A top official with the nationalist Alternative for Germany says Jews have nothing to fear from his party’s third-place election finish that took it into parliament.

The comments Monday from co-leader Alexander Gauland came after several major Jewish groups expressed dismay and concern Sunday about the strong showing of Alternative for Germany, or AfD. The Anti-Defamation League also called the AfD result a “disturbing milestone,” saying “its leaders have made anti-Semitic statements and played down the evil of the Nazi regime.”

Gauland told reporters, however, “there is nothing in our party, in our program, that could disturb the Jewish people who live here in Germany.”

He added that he hadn’t met with Jewish leaders, but was “ready at any time” to do so.


10:50 a.m.

Chancellor Angela Merkel’s center-left challenger is promising to provide “strong opposition” after a crushing election defeat.

Martin Schulz’s Social Democrats won 20.5 percent of the vote Sunday, their worst result since World War II, and immediately vowed to leave the conservative Merkel’s “grand coalition” of Germany’s traditionally dominant parties.

Schulz said Monday its performance calls for it “to be a strong opposition in this country.”

He told supporters: “In a democracy, opposition is perhaps even a more decisive force than the government. It is the opposition that shows the government what it’s doing wrong.”

Schulz said the Social Democrats, who have lost four consecutive elections, are “the party that accepts its defeats, deals with them and turns them around to become the strongest force in this country in the future.”


10:40 a.m.

French President Emmanuel Macron has congratulated German Chancellor Angela Merkel on winning a fourth term.

Macron said on Twitter he had a phone call with Merkel overnight.

He wrote: “We will resolutely continue our cooperation that is essential for Europe and our countries.”

Macron is expected to make a big speech on Tuesday to present his detailed proposals to reform the European Union.

Sunday’s election saw Angela Merkel’s conservative bloc comes first in Germany’s election. The vote also showed the rise of a nationalist, anti-migrant party.


9:20 a.m.

A leader of the nationalist Alternative for Germany has laid open differences inside the party after it surged to third place in Germany’s election, announcing she won’t join its new parliamentary caucus.

Frauke Petry is the co-chairwoman of Alternative for Germany, or AfD, but has increasingly been sidelined by other leaders over recent months. AfD was particularly successful in Petry’s home region of Saxony in Sunday’s election, and Petry herself won a seat.

Petry has said she wants to make the party ready for government in 2021, while others have made clear their priority is no-holds-barred opposition.

Petry said at a news conference Monday with other leaders: “An anarchic party … can be successful in opposition, but it cannot make voters a credible offer for government.” Petry said she wouldn’t join AfD’s parliamentary caucus, and walked out without taking questions.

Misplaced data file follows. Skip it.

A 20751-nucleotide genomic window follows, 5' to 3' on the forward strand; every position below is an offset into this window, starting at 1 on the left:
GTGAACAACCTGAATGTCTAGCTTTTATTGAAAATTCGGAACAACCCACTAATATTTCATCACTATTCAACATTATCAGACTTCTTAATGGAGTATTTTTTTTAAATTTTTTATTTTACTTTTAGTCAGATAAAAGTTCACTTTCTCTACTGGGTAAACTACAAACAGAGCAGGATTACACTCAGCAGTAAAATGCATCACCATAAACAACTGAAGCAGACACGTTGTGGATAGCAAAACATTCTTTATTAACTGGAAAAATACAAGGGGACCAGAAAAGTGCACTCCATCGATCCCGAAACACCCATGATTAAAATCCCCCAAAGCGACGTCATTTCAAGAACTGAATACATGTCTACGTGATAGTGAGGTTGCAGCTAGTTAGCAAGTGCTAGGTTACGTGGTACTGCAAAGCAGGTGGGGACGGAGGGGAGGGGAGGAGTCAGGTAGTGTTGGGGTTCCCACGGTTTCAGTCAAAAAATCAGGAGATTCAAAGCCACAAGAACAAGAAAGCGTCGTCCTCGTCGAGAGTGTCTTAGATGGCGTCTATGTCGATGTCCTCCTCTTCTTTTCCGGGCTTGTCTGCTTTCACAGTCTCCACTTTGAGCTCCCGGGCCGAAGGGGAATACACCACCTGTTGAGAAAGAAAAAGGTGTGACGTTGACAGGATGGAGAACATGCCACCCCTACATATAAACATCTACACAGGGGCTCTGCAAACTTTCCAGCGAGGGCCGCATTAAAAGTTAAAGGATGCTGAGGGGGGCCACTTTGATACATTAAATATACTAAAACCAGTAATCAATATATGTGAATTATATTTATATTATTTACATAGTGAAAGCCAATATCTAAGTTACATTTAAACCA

8:40 a.m.

German Chancellor Angela Merkel was embarking Monday on a complicated quest to form a new government for Europe’s biggest economy and find answers to the rise of a nationalist, anti-migrant party.

Sunday’s election left Merkel’s conservative Union bloc weakened after a campaign that focused squarely on Germany’s leader of the past 12 years. However, the result leaves no other party able to lead a new government, and Merkel herself lacks any obvious internal challenger.

The center-left Social Democrats — Merkel’s partners since 2013 in a “grand coalition” of Germany’s two traditionally dominant parties — vowed to go into opposition after a heavy defeat.

Caucus leader Thomas Oppermann doubled down on that pledge Monday, saying that “we will not conduct coalition talks, because voters have decided that the Social Democrats’ place is in opposition.”

“All of us, all the parties have the responsibility of giving this country a stable government,” Peter Tauber, the general secretary of Merkel’s Christian Democratic Union, told ZDF television. “And a coalition can only be successful if it is able to make compromises.”

Germany has no tradition of minority governments, and Merkel has already made clear she doesn’t want to try that option — which would in any case be a tall order, as her bloc has only 246 of the new parliament’s 709 seats.

That means the only politically plausible option is a three-way coalition with the pro-business Free Democrats and the traditionally left-leaning Greens. The combination, called a “Jamaica” coalition because the parties’ colors match those of the Caribbean nation’s flag, hasn’t been tried in a national government.

Merkel faces lengthy talks to secure an alliance with parties that have a tradition of mutual suspicion as well as differences on issues such as migration, European financial policy and the auto industry’s future.

At the same time, she faces pressure from conservative allies for an effective response to the third-place finish of Alternative for Germany, or AfD, which entered parliament for the first time after a campaign that centered on harsh criticism of Merkel and her 2015 decision to allow in large numbers of migrants.

AfD took voters from Merkel’s bloc and to a lesser extent from the Social Democrats, while also mobilizing large numbers of people who didn’t previously vote.

“Of course I want to win back everyone who voted for AfD and previously voted for us,” Tauber said. “To do that, we have to confront AfD clearly and show that we have the better answers.”